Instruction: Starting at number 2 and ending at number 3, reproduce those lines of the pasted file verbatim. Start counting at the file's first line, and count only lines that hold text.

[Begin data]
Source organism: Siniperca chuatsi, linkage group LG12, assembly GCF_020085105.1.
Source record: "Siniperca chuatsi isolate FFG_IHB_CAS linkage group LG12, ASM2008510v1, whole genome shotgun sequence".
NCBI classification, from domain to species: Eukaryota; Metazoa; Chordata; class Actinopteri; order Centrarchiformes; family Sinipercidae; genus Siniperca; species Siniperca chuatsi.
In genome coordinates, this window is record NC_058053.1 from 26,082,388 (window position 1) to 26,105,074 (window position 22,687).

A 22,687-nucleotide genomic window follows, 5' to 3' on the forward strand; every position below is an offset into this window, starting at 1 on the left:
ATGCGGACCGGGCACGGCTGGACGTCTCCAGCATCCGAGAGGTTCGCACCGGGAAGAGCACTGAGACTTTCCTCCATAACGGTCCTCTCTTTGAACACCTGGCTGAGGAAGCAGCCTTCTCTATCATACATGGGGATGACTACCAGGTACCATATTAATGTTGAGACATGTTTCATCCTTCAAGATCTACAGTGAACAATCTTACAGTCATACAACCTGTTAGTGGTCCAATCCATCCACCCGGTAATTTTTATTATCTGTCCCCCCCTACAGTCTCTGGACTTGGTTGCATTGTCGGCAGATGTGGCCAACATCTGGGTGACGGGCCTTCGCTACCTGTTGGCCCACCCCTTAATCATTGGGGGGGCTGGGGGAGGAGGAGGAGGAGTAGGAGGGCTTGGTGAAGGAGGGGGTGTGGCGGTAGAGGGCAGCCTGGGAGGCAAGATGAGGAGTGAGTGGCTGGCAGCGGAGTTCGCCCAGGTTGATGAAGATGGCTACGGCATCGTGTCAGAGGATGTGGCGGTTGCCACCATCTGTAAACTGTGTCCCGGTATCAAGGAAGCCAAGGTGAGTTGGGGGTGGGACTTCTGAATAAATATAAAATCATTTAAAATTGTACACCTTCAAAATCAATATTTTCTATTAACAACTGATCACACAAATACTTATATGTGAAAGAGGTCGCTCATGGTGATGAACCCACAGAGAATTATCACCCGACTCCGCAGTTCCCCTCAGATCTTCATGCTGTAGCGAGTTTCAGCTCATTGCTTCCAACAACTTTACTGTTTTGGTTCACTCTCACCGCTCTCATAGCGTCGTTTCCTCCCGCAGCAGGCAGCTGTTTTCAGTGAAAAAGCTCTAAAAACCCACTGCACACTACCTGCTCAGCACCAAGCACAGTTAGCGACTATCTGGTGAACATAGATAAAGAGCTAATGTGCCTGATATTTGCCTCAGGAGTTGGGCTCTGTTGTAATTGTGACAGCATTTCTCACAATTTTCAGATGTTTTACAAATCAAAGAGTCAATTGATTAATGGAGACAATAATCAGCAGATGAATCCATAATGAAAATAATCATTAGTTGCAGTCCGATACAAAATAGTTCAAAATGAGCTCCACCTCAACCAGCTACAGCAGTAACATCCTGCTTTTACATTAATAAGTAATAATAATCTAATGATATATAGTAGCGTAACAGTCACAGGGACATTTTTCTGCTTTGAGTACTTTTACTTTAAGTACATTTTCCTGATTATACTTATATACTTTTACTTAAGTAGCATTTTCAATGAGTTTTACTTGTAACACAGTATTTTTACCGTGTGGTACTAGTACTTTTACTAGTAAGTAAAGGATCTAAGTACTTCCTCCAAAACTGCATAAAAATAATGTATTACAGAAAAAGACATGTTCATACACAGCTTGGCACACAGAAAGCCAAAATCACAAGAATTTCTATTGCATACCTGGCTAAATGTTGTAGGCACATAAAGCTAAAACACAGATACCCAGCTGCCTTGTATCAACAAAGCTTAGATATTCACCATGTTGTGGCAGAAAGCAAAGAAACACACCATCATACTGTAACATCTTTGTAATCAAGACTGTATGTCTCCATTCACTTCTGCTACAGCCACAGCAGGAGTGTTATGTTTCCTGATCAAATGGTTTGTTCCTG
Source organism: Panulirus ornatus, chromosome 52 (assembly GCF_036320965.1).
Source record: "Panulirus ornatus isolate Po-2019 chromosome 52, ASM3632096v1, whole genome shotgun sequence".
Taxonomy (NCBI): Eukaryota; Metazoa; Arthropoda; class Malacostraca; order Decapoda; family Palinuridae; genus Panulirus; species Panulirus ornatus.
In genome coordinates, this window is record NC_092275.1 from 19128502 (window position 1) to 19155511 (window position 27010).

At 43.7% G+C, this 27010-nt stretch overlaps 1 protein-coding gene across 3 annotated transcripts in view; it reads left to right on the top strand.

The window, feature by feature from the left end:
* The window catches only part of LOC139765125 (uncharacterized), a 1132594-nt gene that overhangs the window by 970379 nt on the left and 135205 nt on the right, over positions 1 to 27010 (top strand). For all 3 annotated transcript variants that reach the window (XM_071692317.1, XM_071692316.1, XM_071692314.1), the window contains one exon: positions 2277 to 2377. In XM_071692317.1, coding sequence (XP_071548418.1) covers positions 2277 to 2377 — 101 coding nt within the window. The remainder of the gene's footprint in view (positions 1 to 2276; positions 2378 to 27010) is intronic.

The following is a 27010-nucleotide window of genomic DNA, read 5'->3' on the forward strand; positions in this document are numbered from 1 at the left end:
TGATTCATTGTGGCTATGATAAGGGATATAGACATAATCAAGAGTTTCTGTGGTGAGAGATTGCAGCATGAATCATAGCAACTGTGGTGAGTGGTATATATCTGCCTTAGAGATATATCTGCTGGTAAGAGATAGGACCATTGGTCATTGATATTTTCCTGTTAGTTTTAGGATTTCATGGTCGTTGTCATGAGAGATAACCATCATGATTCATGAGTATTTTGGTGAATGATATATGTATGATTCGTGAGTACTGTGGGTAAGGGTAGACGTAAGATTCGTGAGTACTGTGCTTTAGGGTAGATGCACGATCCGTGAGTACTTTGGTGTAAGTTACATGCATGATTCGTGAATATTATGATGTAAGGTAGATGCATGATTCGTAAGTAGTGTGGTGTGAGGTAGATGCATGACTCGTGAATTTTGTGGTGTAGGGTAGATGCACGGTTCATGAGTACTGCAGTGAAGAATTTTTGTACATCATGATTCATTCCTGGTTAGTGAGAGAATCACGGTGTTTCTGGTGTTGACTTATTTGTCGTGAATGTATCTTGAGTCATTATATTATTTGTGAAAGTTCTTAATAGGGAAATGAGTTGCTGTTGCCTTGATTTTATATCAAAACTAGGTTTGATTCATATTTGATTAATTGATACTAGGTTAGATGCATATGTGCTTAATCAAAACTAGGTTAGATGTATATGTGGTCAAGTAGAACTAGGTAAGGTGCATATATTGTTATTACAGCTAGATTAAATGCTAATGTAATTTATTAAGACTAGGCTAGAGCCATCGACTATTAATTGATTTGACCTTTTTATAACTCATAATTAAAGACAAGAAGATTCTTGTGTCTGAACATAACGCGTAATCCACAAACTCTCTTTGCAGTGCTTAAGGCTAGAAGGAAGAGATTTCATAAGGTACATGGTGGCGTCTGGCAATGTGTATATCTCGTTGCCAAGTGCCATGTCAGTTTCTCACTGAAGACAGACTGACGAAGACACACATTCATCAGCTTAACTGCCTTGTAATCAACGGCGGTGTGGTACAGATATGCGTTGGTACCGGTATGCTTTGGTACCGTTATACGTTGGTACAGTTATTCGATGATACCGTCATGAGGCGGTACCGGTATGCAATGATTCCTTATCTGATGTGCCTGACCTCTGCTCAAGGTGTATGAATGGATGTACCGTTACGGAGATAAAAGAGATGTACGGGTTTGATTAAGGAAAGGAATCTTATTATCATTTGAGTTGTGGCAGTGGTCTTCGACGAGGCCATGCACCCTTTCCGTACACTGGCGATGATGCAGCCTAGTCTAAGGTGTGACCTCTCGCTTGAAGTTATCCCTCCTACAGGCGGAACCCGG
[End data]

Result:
Source record: "Siniperca chuatsi isolate FFG_IHB_CAS linkage group LG12, ASM2008510v1, whole genome shotgun sequence".
NCBI classification, from domain to species: Eukaryota; Metazoa; Chordata; class Actinopteri; order Centrarchiformes; family Sinipercidae; genus Siniperca; species Siniperca chuatsi.